March 30, 2015

What is a negative correlated asset and why do you want to collect them in your portfolio?

3 thoughts on “March 30, 2015”

  1. Elizabeth Barske says:

    A negative correlation occurs when two of your assets move in opposite directions of each other. For example, stocks and bonds tend to be negatively correlated, meaning that when stocks are having a higher return, bonds are having a lower one. This is something that you want in your portfolio because it will help to balance out your returns. If one section of your portfolio is doing poorly, the parts of it that are negatively correlated to that section should be doing well.

  2. Garrett Haag says:

    A negatively correlated asset is something that goes up when other assets are going down. Bonds and REITs are the main negatively correlated assets that most people hold to balance out their portfolio. If you hold these assets your portfolio will not have the large drops it would have if you only owned stocks. The negatively correlated assets can be more risky and have better returns, but when you hold it in a portfolio you can make your portfolio less risky as a whole and still get the better returns. This is called modern portfolio theory.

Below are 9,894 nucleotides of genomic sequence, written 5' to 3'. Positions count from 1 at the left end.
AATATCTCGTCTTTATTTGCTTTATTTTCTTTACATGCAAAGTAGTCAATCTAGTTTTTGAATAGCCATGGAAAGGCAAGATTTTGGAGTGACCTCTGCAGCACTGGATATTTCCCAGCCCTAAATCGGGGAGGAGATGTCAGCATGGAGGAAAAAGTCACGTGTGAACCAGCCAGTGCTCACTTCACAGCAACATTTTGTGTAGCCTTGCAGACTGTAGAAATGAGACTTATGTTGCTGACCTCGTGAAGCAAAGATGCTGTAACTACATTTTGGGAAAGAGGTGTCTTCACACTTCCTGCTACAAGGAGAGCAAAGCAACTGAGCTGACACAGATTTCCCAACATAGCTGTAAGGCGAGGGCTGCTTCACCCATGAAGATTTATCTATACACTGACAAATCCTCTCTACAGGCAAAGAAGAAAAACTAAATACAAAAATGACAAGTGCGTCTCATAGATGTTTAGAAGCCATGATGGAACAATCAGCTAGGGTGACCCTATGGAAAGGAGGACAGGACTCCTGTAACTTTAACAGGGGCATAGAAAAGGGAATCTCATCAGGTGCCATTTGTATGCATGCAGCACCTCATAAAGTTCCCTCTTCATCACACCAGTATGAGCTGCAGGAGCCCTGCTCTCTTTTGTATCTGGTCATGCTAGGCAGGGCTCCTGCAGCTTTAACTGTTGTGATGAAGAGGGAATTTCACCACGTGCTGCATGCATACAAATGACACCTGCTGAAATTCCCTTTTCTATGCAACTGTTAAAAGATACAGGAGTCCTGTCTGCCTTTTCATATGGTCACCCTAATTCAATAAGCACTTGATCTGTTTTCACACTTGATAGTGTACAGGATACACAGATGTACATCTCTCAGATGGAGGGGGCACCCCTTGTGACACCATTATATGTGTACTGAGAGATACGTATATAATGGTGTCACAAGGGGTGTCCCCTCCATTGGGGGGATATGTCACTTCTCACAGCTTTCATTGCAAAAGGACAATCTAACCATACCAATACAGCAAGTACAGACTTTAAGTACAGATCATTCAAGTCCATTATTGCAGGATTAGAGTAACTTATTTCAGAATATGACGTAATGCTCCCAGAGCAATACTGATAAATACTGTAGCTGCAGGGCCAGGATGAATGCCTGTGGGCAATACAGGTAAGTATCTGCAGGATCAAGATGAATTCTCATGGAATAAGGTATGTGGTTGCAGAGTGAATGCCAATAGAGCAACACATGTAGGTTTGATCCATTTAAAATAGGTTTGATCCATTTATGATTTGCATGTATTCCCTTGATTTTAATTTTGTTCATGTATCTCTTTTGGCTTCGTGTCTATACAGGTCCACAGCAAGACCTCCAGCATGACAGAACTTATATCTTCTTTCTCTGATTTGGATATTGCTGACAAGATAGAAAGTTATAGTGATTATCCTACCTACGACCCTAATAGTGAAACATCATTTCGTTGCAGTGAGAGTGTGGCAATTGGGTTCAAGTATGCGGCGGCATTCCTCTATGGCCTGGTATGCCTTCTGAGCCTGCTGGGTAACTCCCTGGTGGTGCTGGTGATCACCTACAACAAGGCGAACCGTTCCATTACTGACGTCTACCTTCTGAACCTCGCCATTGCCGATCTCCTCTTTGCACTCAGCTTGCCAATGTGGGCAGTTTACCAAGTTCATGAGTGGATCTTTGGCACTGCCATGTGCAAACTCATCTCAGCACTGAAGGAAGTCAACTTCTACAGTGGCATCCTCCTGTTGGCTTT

3. Mike Finley says:

    You covered the information beautifully you two. Let’s recap.

    (1) You want negative correlated assets in your portfolio to soften the blow when other asset classes are tanking (stocks for instance). Think of a see saw. When one side goes down, the other goes up.

    (2) By pulling in negative correlated assets into your portfolio you will ultimately reduce the risk of your portfolio and quite possibly increase your returns over time.

    (3) Here are a few negative correlated investments: stocks vs. bonds, large cap stocks vs. small cap stocks, U.S. stocks vs. International stocks, and REITs vs. large cap stocks. Educate and ACT!

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